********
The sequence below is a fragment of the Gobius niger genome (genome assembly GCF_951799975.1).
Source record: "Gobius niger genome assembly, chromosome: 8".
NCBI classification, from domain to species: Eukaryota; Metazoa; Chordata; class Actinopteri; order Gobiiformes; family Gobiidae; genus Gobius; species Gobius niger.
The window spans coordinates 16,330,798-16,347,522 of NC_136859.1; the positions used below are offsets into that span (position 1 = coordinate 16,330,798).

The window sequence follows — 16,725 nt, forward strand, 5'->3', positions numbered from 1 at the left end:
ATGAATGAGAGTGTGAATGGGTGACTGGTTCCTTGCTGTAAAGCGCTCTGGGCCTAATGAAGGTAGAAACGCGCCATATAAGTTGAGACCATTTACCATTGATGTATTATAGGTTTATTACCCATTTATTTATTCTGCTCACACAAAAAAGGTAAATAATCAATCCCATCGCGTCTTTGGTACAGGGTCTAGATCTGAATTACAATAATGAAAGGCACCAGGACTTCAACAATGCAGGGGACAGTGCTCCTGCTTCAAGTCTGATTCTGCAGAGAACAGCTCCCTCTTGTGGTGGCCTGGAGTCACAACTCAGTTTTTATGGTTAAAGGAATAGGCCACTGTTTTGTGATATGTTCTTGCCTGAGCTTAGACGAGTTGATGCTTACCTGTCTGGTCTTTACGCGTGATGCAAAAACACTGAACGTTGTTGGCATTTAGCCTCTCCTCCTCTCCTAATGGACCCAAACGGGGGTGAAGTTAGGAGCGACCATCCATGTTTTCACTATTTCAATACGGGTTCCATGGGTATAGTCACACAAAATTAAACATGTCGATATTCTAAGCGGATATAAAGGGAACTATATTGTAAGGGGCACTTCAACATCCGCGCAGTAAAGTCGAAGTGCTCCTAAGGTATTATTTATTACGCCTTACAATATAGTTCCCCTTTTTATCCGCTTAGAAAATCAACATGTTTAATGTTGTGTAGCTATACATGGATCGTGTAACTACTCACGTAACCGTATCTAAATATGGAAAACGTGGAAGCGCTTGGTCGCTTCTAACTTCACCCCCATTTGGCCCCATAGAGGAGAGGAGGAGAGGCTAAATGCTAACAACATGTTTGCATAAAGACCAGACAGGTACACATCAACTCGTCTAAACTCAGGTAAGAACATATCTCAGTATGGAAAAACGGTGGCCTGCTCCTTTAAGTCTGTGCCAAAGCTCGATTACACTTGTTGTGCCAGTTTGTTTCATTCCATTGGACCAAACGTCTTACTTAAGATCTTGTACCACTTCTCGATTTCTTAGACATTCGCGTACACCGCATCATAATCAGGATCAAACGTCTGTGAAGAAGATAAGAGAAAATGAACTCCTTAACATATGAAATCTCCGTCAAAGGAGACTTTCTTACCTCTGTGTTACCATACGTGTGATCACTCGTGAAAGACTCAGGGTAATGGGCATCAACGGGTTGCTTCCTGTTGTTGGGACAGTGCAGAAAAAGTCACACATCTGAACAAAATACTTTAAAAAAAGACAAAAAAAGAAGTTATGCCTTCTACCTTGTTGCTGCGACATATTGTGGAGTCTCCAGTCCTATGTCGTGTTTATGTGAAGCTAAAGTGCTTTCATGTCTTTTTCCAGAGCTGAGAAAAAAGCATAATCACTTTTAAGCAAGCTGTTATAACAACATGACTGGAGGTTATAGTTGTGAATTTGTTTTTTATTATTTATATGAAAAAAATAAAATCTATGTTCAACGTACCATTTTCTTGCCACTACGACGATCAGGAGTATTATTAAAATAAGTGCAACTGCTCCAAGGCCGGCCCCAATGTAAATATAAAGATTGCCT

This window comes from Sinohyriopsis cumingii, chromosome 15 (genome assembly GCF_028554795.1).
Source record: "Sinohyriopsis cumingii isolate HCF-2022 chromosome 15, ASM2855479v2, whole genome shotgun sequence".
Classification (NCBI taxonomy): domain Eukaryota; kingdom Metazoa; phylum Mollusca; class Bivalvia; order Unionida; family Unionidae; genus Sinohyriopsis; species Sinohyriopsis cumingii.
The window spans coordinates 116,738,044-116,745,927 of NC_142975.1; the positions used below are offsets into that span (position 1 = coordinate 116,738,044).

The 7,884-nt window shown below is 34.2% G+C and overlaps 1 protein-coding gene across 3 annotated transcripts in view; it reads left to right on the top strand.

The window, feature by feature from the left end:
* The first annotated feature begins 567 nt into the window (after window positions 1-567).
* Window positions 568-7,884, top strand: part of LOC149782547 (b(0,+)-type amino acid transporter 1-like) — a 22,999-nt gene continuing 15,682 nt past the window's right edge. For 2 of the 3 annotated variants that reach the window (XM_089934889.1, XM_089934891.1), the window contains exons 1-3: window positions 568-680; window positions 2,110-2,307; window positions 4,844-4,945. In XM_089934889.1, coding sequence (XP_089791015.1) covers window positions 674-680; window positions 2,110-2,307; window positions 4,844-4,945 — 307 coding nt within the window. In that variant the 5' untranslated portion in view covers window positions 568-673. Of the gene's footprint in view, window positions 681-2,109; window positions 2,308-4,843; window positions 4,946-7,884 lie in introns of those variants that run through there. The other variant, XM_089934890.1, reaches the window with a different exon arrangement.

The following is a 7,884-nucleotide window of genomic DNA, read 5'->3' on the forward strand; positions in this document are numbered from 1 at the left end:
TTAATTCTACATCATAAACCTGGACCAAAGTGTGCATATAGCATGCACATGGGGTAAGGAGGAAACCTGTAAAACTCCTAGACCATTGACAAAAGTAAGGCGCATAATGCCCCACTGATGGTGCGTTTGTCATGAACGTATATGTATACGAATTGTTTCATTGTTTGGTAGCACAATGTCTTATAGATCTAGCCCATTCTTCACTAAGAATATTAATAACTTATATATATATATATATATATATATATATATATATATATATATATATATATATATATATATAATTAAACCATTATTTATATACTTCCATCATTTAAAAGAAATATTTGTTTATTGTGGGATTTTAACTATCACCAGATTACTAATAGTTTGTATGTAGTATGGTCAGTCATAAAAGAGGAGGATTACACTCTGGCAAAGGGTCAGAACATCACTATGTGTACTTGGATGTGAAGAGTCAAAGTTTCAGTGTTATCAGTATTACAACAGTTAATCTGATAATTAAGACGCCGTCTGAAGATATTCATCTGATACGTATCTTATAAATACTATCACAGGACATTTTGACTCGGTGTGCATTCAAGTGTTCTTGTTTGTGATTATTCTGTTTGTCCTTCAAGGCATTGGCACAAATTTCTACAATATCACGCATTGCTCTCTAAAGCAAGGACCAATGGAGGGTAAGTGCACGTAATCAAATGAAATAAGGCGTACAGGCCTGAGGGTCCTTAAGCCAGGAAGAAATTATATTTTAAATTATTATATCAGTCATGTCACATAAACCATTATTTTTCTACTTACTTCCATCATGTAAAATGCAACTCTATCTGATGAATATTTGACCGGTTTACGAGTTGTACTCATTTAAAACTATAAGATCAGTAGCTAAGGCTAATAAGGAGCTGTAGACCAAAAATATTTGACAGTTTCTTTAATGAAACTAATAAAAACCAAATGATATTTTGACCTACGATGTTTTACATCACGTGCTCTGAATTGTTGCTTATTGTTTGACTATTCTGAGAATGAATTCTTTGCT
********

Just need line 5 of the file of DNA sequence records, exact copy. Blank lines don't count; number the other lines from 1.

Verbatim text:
The window sequence follows — 16,725 nt, forward strand, 5'->3', positions numbered from 1 at the left end: